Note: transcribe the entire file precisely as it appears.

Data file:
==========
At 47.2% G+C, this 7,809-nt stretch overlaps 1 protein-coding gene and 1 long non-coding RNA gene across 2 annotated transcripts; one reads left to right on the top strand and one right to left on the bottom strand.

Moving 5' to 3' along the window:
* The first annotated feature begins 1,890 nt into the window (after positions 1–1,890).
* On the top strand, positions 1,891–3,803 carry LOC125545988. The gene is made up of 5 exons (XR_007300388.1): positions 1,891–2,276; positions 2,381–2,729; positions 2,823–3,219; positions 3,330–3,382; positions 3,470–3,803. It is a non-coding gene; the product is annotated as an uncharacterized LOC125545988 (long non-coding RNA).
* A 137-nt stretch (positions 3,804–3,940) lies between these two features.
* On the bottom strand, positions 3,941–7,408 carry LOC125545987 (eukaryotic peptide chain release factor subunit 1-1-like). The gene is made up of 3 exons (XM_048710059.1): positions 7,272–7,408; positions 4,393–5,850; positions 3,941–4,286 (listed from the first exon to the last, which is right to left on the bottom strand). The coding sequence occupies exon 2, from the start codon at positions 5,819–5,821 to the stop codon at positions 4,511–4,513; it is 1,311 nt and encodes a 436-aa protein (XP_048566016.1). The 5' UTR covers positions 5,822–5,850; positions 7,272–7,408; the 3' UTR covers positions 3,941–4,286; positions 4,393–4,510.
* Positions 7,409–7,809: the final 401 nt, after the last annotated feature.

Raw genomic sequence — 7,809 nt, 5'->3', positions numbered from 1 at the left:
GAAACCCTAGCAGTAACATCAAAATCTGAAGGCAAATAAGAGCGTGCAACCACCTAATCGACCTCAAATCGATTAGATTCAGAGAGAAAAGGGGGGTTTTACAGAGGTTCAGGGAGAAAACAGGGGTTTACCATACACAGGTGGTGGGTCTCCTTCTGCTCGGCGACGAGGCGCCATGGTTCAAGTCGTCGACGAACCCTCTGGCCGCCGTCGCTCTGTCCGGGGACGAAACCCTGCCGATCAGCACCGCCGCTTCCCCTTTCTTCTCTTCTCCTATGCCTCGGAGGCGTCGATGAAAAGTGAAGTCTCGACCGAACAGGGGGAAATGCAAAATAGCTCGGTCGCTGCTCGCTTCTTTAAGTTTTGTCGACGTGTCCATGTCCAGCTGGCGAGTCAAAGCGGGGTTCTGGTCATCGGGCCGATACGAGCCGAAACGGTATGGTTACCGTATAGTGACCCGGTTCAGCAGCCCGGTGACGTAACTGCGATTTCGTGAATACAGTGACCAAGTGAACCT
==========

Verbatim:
At 47.2% G+C, this 7,809-nt stretch overlaps 1 protein-coding gene and 1 long non-coding RNA gene across 2 annotated transcripts; one reads left to right on the top strand and one right to left on the bottom strand.

Moving 5' to 3' along the window:
* The first annotated feature begins 1,890 nt into the window (after positions 1–1,890).
* On the top strand, positions 1,891–3,803 carry LOC125545988. The gene is made up of 5 exons (XR_007300388.1): positions 1,891–2,276; positions 2,381–2,729; positions 2,823–3,219; positions 3,330–3,382; positions 3,470–3,803. It is a non-coding gene; the product is annotated as an uncharacterized LOC125545988 (long non-coding RNA).
* A 137-nt stretch (positions 3,804–3,940) lies between these two features.
* On the bottom strand, positions 3,941–7,408 carry LOC125545987 (eukaryotic peptide chain release factor subunit 1-1-like). The gene is made up of 3 exons (XM_048710059.1): positions 7,272–7,408; positions 4,393–5,850; positions 3,941–4,286 (listed from the first exon to the last, which is right to left on the bottom strand). The coding sequence occupies exon 2, from the start codon at positions 5,819–5,821 to the stop codon at positions 4,511–4,513; it is 1,311 nt and encodes a 436-aa protein (XP_048566016.1). The 5' UTR covers positions 5,822–5,850; positions 7,272–7,408; the 3' UTR covers positions 3,941–4,286; positions 4,393–4,510.
* Positions 7,409–7,809: the final 401 nt, after the last annotated feature.

Raw genomic sequence — 7,809 nt, 5'->3', positions numbered from 1 at the left:
GAAACCCTAGCAGTAACATCAAAATCTGAAGGCAAATAAGAGCGTGCAACCACCTAATCGACCTCAAATCGATTAGATTCAGAGAGAAAAGGGGGGTTTTACAGAGGTTCAGGGAGAAAACAGGGGTTTACCATACACAGGTGGTGGGTCTCCTTCTGCTCGGCGACGAGGCGCCATGGTTCAAGTCGTCGACGAACCCTCTGGCCGCCGTCGCTCTGTCCGGGGACGAAACCCTGCCGATCAGCACCGCCGCTTCCCCTTTCTTCTCTTCTCCTATGCCTCGGAGGCGTCGATGAAAAGTGAAGTCTCGACCGAACAGGGGGAAATGCAAAATAGCTCGGTCGCTGCTCGCTTCTTTAAGTTTTGTCGACGTGTCCATGTCCAGCTGGCGAGTCAAAGCGGGGTTCTGGTCATCGGGCCGATACGAGCCGAAACGGTATGGTTACCGTATAGTGACCCGGTTCAGCAGCCCGGTGACGTAACTGCGATTTCGTGAATACAGTGACCAAGTGAACCT